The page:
During the current study, a total of 109 species belonging to 64 families were reported to be used in the treatment of various ailments. It included three families (four species) of Pteridophytes, 58 families (99 species) of angiosperm, one family (three species) of Gymnosperms, and two families (three species) of fungi. The species reported along with their botanical name, local name, voucher number, family, part used, preparation of remedies, route of administration, medicinal uses, frequency of citation, and relative frequency of citation with their conservation status are presented in (Table 3). The most dominant families in the term of the maximum of reported taxa were Asteraceae (six species), followed by Lamiaceae, Moraceae, and Rosaceae with five species each. The literature confirmed that Asteraceae, Lamiaceae, Moraceae, and Rosaceae were the most widely recognized therapeutic families. The most often-cited taxa were Acacia modesta, Oxalis corniculata, Mentha longifolia, Morchella esculenta, Withania somnifera, and Zanthoxylum armatum, due to their efficiency, accuracy, and easy availability.
Herbs were the most commonly used life form, with 57 reports (52.29%), followed by shrubs which had 27 reports (24.77%) and trees with 25 reports (22.93%). The common use of wild herbs may be due to their easy accessibility and efficacy in the treatment of various diseases, compared to other life forms.

3.2. Plant Parts Used and Preparation of Remedies

Based on a total of 3297 use reports, the part of the plants most frequently used for treating different diseases were leaves (38.63%), followed by fruit (12.87%), bark (8.33%) and whole plants (7.57%), as shown in Figure 2. The least reported plant part used was gum, bulb, oil, branches and flower, each with 1 percent.
The most commonly used method of preparation was decoction (29%), followed by juice (21%), direct and poultice, each with 16% (Figure 3). The most common method of administration of herbal recipes is decoction in different parts of the world.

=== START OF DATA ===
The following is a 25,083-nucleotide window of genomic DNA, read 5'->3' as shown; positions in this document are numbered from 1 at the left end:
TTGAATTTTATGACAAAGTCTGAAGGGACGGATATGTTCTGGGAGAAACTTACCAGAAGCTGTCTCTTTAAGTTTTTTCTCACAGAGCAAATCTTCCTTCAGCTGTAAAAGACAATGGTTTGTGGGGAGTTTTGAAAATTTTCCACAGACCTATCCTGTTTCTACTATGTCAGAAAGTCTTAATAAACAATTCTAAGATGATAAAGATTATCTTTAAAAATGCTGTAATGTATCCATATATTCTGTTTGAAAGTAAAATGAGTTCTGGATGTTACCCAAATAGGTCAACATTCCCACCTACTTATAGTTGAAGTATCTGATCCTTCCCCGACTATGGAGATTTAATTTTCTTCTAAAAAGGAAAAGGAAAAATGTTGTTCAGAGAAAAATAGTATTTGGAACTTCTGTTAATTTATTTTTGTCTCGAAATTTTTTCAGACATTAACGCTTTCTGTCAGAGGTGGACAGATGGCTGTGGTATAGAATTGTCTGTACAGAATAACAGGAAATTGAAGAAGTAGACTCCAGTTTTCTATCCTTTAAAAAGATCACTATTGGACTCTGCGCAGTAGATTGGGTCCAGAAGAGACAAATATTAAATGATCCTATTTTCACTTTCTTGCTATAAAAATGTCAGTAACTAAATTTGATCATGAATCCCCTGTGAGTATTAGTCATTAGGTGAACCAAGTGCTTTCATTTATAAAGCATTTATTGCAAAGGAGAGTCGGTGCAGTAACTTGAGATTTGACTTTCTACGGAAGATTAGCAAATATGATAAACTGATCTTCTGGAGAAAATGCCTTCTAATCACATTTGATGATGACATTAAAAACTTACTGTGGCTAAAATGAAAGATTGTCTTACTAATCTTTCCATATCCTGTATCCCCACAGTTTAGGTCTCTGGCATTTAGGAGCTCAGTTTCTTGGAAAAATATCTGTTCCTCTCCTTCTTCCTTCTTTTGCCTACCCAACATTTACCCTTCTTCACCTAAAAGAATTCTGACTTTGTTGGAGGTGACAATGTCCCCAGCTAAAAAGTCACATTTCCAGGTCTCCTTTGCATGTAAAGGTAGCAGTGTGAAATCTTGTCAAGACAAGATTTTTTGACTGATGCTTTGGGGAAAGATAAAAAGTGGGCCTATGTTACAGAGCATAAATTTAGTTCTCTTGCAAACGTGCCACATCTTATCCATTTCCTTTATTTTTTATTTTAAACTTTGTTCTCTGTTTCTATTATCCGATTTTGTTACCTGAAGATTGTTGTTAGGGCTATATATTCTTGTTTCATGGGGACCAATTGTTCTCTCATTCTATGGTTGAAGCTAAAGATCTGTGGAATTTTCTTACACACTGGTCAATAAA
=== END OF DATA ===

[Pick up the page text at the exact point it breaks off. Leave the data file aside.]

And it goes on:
3.3. Availability and Mode of Administration

During the collection of data, most participants said that therapeutic flora were commonly collected from various kinds of habitats, such as forests, deserts, and hilly areas. The most common route of administration of remedies was oral (66%), followed by both oral and topical (20%), topical (11%) and 1% each as toothbrush, inhaled and eardrop.

3.4. Quantitative Ethnomedicinal Data Analysis

The present work was the first ever study to record quantitative data of the medicinal flora of the region, including Relative Frequency of Citation, Use Value, Use Report, Fidelity Level, Informant Consensus Factor and Family Importance Value.

3.4.1. Use Value

The UV of the encountered plant species ranged from 0.2 to 0.89. The highest UV was found for Acacia modesta, while lowest was for Acorus calamus. Other important plant species with high use value were Morchella esculenta (0.86), Oxalis corniculata (0.85), Zanthoxylum armatum (0.84), Mentha longifolia (0.82), Withania somnifera (0.80), Azadirachta indica (0.80), Berberis lycium (0.77), Aconitum violaceum (0.68), Agaricus campestris (0.65), Adiantum capillus-veneris (0.65), Dodonaea viscosa (0.60) and Solanum surattense (0.58). It was also observed that the highest use values were due to the high number of use reports in the study area.

3.4.2. Relative Frequency of Citation and Use Report

The RFC value ranged from 0.059% to 0.285% for healing uses of the medicinal plants. The majority of the respondents reported a total of 16 plant species for different treatment purposes. The highest value of RFC was recorded for Acacia modesta (0.285%), followed by Oxalis corniculata (0.279%), Mentha longifolia, Morchella esculenta, Withania somnifera and Zanthoxylum armatum (0.273%) each. The gum of Acacia modesta was used for the treatment of hepatitis and as muscle relaxant. The next highest RFC was calculated for Oxalis corniculata with medical indications, such as stomach disorders, skin inflammation, and for removal of warts. Among the remaining four plants, Mentha longifolia is used for diarrhea, vomiting, and abdominal pain; Morchella esculenta for infertility and as a tonic; Withania somnifera for Pneumonia and as diuretic; and Zanthoxylum armatum for gum pain, abdominal pain and as cooling agent. The lowest RFC value was 0.059%, recorded for Acorus calamus and Convolvulus arvensis.